Mr*. I. A. Shipley, Prop.
EL PASO KITCHEN.
210 El Paso Street.
Regular Dinner from 12 to 8; 25a.
8H0RT ORDER HOUSE.
Open Day and Night.
NAPOLEON J. ROY,
EL PASO, - -
Elevation above Sea
Mean Annual Temp.
Since Est. Sig. Ser.»
Daily Range of
•Mean of Maximum.
*Mean of Minimum.
Inches of Snow and
Per Cent Cloudy
Comp. Moisture and
Dryness of Locality.
El Paso, Texas............
San Diego, Gal...........
New York ................
tants of Eastern cities.
But it Is the winter temperature to
which I wish to call attention, as well
as the small amount of rainfall and
the small number of cloudy days, these
conditions combining to constitute the
clmrm of the winter, during which
season the Invalid can walk, or even
sit out of doors, almost every day.
Combined with the mild temperature
there is, as I have before remarked,
a bracing tonic quality to the air, due,
perhaps, In part, to Its rarity and dry-
ness, which I have failed to find in
the air of Florida, of the Gulf, or even
of San Antonio, Texas.
In view of its mild winter climate,
its altitude, the great dryness of the
atmosphere and soil, and the remark-
able preponderance of clear and fair
days, especially during the winter and
spring months, I think It must be con-
ceded that El Paso presents many of
the requisites of a winter resort for
persons suffering from pulmonary
complaints. Nor is this merely a theo-
retical conclusion. It Is confirmed by
the experience of a considerable num-
ber of asthmatic, bronchitic, and phth-
isical patients who have already tested
the virtues of this climate. Some of
these 1 met myself during a stay
some weeks last February and March,
and with regard to others I was in-
formed by the physicians of that place
and the army officers of Fort Bliss.
This testimony was the same that is
usually obtained at such places—viz:
that the patient soon beglps to loose
his cough, to Improve In appetite, and
to gain In weight and strength.
Notwithstanding the newness of the
place, the accommodations of El Paso
are very fair. There are several quite
large and respectable hotels, there Is a
good market, and the price of living is
not high. Although In Texas, It is a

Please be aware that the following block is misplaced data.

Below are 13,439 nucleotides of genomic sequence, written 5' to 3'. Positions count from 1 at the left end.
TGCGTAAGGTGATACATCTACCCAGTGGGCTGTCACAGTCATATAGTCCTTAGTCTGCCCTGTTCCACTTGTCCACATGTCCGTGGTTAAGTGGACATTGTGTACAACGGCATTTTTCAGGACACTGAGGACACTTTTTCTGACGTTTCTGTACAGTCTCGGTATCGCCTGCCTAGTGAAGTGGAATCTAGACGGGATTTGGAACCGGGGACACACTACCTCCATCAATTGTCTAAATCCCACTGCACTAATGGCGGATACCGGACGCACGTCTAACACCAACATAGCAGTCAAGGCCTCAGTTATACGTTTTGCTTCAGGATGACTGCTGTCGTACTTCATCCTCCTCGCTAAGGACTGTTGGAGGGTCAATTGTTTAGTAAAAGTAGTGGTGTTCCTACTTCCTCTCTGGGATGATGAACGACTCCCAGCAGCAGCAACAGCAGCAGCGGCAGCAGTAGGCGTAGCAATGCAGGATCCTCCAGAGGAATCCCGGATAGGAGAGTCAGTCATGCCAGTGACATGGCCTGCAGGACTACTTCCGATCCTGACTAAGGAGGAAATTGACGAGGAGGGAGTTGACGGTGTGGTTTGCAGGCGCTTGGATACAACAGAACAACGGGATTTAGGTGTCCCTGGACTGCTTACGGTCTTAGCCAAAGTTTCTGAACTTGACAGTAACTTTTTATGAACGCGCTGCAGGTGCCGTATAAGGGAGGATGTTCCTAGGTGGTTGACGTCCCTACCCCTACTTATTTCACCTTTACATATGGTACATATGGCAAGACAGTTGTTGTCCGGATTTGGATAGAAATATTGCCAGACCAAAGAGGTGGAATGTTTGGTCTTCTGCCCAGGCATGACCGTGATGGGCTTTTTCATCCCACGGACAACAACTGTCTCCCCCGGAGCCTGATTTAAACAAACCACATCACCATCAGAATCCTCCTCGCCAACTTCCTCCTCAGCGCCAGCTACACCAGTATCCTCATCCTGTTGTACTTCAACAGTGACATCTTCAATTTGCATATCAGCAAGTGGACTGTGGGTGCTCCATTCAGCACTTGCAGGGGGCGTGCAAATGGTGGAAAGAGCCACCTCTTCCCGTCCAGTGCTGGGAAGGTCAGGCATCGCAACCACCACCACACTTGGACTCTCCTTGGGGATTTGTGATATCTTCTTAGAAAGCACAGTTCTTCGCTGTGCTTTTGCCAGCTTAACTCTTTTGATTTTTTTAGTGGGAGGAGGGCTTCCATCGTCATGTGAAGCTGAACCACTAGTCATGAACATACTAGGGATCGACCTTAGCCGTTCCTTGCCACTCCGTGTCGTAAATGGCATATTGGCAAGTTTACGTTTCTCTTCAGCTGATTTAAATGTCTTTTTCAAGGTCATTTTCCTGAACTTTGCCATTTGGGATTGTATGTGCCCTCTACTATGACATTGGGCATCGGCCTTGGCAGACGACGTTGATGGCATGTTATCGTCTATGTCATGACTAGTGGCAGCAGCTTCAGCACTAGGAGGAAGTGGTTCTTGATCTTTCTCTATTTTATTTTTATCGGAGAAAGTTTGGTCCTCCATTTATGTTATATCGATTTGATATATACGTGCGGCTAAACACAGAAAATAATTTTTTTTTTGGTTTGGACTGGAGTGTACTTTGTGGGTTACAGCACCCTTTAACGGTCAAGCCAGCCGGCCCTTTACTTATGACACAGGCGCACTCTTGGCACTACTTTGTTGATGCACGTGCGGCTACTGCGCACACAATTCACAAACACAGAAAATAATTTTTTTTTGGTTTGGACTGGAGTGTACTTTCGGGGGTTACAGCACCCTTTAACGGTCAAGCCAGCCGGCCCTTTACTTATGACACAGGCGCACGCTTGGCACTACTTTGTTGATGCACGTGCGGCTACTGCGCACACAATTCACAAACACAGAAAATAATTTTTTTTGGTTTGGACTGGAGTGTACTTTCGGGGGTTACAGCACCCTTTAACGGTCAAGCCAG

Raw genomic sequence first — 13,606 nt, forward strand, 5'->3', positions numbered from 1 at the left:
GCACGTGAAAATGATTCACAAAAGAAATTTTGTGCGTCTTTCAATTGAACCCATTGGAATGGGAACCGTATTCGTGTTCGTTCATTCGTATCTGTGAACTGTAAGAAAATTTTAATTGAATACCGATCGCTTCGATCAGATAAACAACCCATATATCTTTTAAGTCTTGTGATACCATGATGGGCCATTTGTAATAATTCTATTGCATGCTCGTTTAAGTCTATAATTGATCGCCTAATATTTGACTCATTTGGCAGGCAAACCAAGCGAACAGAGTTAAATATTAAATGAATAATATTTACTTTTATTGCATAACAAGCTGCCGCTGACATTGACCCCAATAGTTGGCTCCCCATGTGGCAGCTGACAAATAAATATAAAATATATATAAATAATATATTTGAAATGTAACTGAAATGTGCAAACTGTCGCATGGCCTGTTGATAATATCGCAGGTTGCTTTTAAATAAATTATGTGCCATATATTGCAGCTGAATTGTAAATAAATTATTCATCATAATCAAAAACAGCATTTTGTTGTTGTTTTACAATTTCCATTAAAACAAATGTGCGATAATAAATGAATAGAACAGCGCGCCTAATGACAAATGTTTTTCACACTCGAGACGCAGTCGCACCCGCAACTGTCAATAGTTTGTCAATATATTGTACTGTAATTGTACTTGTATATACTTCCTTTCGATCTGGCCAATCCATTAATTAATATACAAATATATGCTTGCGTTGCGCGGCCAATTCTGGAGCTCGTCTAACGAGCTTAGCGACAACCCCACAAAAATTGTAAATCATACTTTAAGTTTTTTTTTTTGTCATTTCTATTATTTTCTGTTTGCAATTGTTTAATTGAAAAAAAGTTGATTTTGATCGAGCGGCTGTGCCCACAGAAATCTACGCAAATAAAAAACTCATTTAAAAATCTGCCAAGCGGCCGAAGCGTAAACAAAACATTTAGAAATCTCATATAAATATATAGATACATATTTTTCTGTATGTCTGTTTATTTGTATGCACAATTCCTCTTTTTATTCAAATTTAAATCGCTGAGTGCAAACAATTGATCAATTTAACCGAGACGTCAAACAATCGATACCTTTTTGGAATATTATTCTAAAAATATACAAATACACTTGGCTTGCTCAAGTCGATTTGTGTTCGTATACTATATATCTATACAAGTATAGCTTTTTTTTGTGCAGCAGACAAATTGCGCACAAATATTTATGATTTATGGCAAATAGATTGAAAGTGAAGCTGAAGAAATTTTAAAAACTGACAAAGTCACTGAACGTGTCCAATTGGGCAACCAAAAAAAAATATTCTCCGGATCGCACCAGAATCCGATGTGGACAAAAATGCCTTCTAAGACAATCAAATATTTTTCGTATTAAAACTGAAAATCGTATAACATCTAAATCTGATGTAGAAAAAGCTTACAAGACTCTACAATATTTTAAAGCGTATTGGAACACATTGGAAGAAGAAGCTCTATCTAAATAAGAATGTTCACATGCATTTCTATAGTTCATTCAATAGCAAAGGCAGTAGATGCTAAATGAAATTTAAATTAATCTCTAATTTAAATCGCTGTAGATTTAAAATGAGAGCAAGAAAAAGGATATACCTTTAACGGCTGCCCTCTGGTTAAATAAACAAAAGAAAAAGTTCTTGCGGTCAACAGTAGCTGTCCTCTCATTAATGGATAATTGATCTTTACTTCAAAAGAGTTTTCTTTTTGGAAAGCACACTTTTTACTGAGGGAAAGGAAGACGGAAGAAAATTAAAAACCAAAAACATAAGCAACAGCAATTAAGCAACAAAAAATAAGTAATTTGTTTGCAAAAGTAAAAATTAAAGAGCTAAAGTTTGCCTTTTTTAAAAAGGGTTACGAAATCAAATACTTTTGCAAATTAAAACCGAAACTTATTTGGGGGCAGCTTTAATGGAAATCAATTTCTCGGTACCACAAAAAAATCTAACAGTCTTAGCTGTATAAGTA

very wide awnke Yankee town, with
nn elegaut court house, public school
building, numerous churches, etc. One
great charm to the visitor or sojourner
Is the proximity of Old Mexico, just
across the Hlo Grande, where within
nn easy walk or drive, he finds the
city of Paso del Norte, surrounded by
a well Irrigated and cultivated coun-
try, teeming with a kindly and Indus-
trious population. For myself, 1
never wearied of watching their
strange seventeenth century methods
of living and working.
ALWAYS FRESH BEER ON TAP.
BEST FIFTEEN-OBNT L UNCB
IN THE CITY
FROM IX A. M. TO 2 O’CLOCK P. M.
J C. SHERRY, Prop.
General Boiler and Sheet Iron Works
Corner Overland and Stanton Sts.
EL PASO TRANSFER Co.
HACKS, BUS AND BAGGAGE.
Phone 18 . 300 to 310 South Oregon St
I am now prepared to do all kinds of
freight transfer. Prompt Delivery and
Office at Ballanger’s Stable. PI
turmimg, sash, blinds
AND MILL WORK A SPECIALTY.
First and Virginia Sts. Telephone 172
LINK REST A UR ANT.
216 EL PASO STREET.
SHORT ORDER HOUSF.
JSVOpen day and night. Oysters, Fish and
Game in every style.
The Palace Dining Hall has changed
hands. Yee Wing will conduct the
same from this day in a first-class
manner. Dinner from 2 to 8 p. m.
Price reduced to 35 cts. Short or-
ders day and night.
GIVE THE PALACE A CALL.
SISTERS OF CHARITY
NORTH STANTON STREET.
as the Indian tried feathers.
He took one feather, laid it
on the board and slept on
it all night. In the morn-
ing he remarked: "White
man say feathers heap soft;
white man d-fool."
and advertise in . . .
P A T> *TVQ Ladies’ and gtntl*
UilllL/U men's engraved vis
ting cards at the Tima otMoe.
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El Paso International Daily Times (El Paso, Tex.), Vol. SIXTEENTH YEAR, No. 30, Ed. 1 Tuesday, February 4, 1896, newspaper, February 4, 1896; El Paso, Texas. (texashistory.unt.edu/ark:/67531/metapth540889/m1/4/: accessed July 18, 2018), University of North Texas Libraries, The Portal to Texas History, texashistory.unt.edu; crediting Abilene Library Consortium.